Someone send me a comment which I like to share with you because I think it touches the root of the problem today’s managers face with their employees:
“The difference here is who owns your time. With a freelancer, they get only the job they pay for and all jobs requested by them must carry value. As an employee, your employer owns your time so if you do a speedy job on a project or you can see it won’t take as long as you thought it is appropriate for the mgr to pass on something else for you to do”
According to this comment, the difference in managing someone with the same skills doing exactly the same job with the same results is in their legal position: you own the employees time so you need to manage their time, something you don’t have to do with a freelancer because you would pay them by the job. But is it really necessary or even possible to manage knowledge workers’ time? Or is it at best inefficient and causing unnecessary problems?
Who owns the employees’ time?
Legally it is correct that a manager owns their employees’ time: most employees have a labor contract, which states that they should work a certain amount of hours a week for a certain salary. Basically, they sell their time. Obviously, the employer wants the employees to be as productive as possible in that time and will give them another job if they finish quickly.
This “time for money” trade-off is a heritage from the industrial age. From this era, we also inherited the view on humanity that people are lazy by nature, reluctant to work and need to be “controlled” by management. Employees who have sold their time don’t have an incentive to work hard or to be more productive.
The Fordism Paradigm
Henry Ford implemented “Fordism”: the manager’s job to tell employees how to do their tasks and how long they should take. Employees lost their autonomy. As many factories and other organizations adopted Fordism, our labor laws and other social systems were based on this management system.
Within a little over a century, we adopted the paradigm that the employer owns and controls your working time and this is how we currently still look at labor relations.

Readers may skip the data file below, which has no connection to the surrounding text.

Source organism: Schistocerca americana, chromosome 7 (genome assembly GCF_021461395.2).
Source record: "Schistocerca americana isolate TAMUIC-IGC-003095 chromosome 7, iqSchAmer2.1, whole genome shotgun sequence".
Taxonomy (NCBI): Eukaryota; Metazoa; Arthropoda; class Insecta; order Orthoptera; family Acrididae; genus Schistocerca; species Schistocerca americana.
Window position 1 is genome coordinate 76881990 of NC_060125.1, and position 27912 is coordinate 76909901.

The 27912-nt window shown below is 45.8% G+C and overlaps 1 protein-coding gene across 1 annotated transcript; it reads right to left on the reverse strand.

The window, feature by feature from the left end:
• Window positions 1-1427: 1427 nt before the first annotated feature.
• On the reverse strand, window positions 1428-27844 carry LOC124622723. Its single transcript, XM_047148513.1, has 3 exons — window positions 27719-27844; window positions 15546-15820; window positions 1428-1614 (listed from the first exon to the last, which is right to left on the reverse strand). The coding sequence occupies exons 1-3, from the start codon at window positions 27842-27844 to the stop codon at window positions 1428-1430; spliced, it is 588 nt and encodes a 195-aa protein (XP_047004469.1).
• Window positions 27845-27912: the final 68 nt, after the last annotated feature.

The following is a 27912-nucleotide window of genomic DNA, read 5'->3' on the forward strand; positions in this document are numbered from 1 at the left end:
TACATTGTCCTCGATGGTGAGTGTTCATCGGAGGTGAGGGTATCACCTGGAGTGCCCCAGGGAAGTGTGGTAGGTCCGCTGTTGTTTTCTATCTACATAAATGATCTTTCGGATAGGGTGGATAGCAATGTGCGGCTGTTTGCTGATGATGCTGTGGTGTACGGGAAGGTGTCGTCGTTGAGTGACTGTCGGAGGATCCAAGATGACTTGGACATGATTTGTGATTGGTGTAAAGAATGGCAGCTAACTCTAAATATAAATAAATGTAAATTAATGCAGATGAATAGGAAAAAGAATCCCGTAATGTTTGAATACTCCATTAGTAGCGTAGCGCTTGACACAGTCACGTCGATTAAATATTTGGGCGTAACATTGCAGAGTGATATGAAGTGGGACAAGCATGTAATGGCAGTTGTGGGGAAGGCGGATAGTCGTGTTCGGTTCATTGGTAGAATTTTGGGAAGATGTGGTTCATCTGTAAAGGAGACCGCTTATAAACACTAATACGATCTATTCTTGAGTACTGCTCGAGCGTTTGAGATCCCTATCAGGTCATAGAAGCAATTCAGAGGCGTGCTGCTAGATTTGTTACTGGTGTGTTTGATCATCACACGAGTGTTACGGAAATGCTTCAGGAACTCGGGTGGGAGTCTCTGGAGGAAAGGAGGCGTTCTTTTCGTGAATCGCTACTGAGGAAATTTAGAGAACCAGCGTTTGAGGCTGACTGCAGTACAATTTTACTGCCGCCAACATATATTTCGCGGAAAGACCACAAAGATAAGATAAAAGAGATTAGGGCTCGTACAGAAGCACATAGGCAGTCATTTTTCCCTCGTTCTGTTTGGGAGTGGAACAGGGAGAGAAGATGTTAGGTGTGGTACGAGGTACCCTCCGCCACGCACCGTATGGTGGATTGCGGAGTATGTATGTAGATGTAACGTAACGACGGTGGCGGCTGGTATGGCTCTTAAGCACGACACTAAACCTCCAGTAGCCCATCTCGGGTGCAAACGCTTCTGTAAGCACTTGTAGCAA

Fordism becomes problematic
But, then (mid 20th century) there is the birth of the information age and the knowledge worker. And Fordism becomes problematic. A knowledge worker, such as our friend Rodrigo, has specialized and unique knowledge; he needs to find unique and new solutions for problems using this knowledge.
Managers are unable to control their work for a number of reasons: the manager might not have the same knowledge, the work is too complex, it is counterproductive and would take too much time. The knowledge worker needs to be autonomous to be able to perform. The manager has no way to determine how long a job would exactly take. And it is no longer about traditional productivity such as working fast enough or doing enough tasks within a certain time.
Instead, these so-called knowledge workers need to add value, deliver a certain result with a certain quality, come up with a creative solution, and produce something new or something unique. Managers need to manage on output (results, quality, and added value) and no longer on input (presence in the office, working hours, efforts). Trying to speed up the employee or giving them extra tasks would only mean that the end result would be less. It will probably lead to overload or make the employee unmotivated for their tasks, or you will lose quality or creativity.
Managing on output and focussing on time
Does managing on output mean managers shouldn’t pay attention to the amount of time spend on a job or on productivity at all? I think they do. But in a different way than the traditional manager would. It is no longer about controlling time or optimizing the use of the workweek. Instead, the main goal is to support the employee to manage his or her own time and to be as efficient as possible. To make sure that they spend their time on the right things that would lead to the desired results. It is about supporting them to deal with distractions in the workplace. The manager keep’s an eye on the employee’s work-life balance and to make sure the expected workload is realistic.
So, do you own your employees time? Well, the legal framework in which a certain amount of hours is sold and the employer “owns” this time is still in place. But we know now that is this framework is not as fixed as it used to be and that it needs to be filled in a different way. It is no longer about optimizing time. Because by the end of the day, the knowledge worker doesn’t sell you his time, he sells the use of his knowledge and skills.